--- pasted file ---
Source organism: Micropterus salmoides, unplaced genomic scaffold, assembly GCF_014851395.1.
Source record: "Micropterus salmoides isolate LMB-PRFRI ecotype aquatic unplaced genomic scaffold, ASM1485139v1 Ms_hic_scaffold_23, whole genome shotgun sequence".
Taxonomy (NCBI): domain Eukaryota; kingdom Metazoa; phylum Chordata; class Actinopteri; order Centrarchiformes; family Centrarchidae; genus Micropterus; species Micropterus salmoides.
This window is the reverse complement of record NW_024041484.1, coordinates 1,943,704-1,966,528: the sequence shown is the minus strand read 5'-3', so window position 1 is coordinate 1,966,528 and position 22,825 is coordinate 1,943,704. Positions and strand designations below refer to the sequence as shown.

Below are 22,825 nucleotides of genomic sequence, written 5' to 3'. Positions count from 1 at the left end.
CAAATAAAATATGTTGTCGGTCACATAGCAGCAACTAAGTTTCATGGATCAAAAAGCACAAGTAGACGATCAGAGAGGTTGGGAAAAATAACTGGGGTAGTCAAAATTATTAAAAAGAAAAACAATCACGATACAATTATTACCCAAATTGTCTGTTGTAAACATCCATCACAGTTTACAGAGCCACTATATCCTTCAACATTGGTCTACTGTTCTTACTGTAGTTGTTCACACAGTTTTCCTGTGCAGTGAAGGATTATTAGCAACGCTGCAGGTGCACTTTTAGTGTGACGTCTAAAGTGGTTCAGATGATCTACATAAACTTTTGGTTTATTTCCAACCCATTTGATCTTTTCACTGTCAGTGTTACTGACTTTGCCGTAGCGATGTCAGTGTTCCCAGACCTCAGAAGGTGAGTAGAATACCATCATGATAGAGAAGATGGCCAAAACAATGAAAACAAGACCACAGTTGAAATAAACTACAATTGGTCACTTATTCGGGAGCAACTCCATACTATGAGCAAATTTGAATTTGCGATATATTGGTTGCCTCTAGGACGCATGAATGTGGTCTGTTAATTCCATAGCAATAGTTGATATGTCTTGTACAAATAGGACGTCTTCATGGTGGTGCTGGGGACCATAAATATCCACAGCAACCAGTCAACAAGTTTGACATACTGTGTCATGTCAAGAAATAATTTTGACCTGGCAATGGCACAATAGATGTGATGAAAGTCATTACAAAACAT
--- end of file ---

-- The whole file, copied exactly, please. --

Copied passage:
Source organism: Micropterus salmoides, unplaced genomic scaffold, assembly GCF_014851395.1.
Source record: "Micropterus salmoides isolate LMB-PRFRI ecotype aquatic unplaced genomic scaffold, ASM1485139v1 Ms_hic_scaffold_23, whole genome shotgun sequence".
Taxonomy (NCBI): domain Eukaryota; kingdom Metazoa; phylum Chordata; class Actinopteri; order Centrarchiformes; family Centrarchidae; genus Micropterus; species Micropterus salmoides.
This window is the reverse complement of record NW_024041484.1, coordinates 1,943,704-1,966,528: the sequence shown is the minus strand read 5'-3', so window position 1 is coordinate 1,966,528 and position 22,825 is coordinate 1,943,704. Positions and strand designations below refer to the sequence as shown.

Below are 22,825 nucleotides of genomic sequence, written 5' to 3'. Positions count from 1 at the left end.
CAAATAAAATATGTTGTCGGTCACATAGCAGCAACTAAGTTTCATGGATCAAAAAGCACAAGTAGACGATCAGAGAGGTTGGGAAAAATAACTGGGGTAGTCAAAATTATTAAAAAGAAAAACAATCACGATACAATTATTACCCAAATTGTCTGTTGTAAACATCCATCACAGTTTACAGAGCCACTATATCCTTCAACATTGGTCTACTGTTCTTACTGTAGTTGTTCACACAGTTTTCCTGTGCAGTGAAGGATTATTAGCAACGCTGCAGGTGCACTTTTAGTGTGACGTCTAAAGTGGTTCAGATGATCTACATAAACTTTTGGTTTATTTCCAACCCATTTGATCTTTTCACTGTCAGTGTTACTGACTTTGCCGTAGCGATGTCAGTGTTCCCAGACCTCAGAAGGTGAGTAGAATACCATCATGATAGAGAAGATGGCCAAAACAATGAAAACAAGACCACAGTTGAAATAAACTACAATTGGTCACTTATTCGGGAGCAACTCCATACTATGAGCAAATTTGAATTTGCGATATATTGGTTGCCTCTAGGACGCATGAATGTGGTCTGTTAATTCCATAGCAATAGTTGATATGTCTTGTACAAATAGGACGTCTTCATGGTGGTGCTGGGGACCATAAATATCCACAGCAACCAGTCAACAAGTTTGACATACTGTGTCATGTCAAGAAATAATTTTGACCTGGCAATGGCACAATAGATGTGATGAAAGTCATTACAAAACAT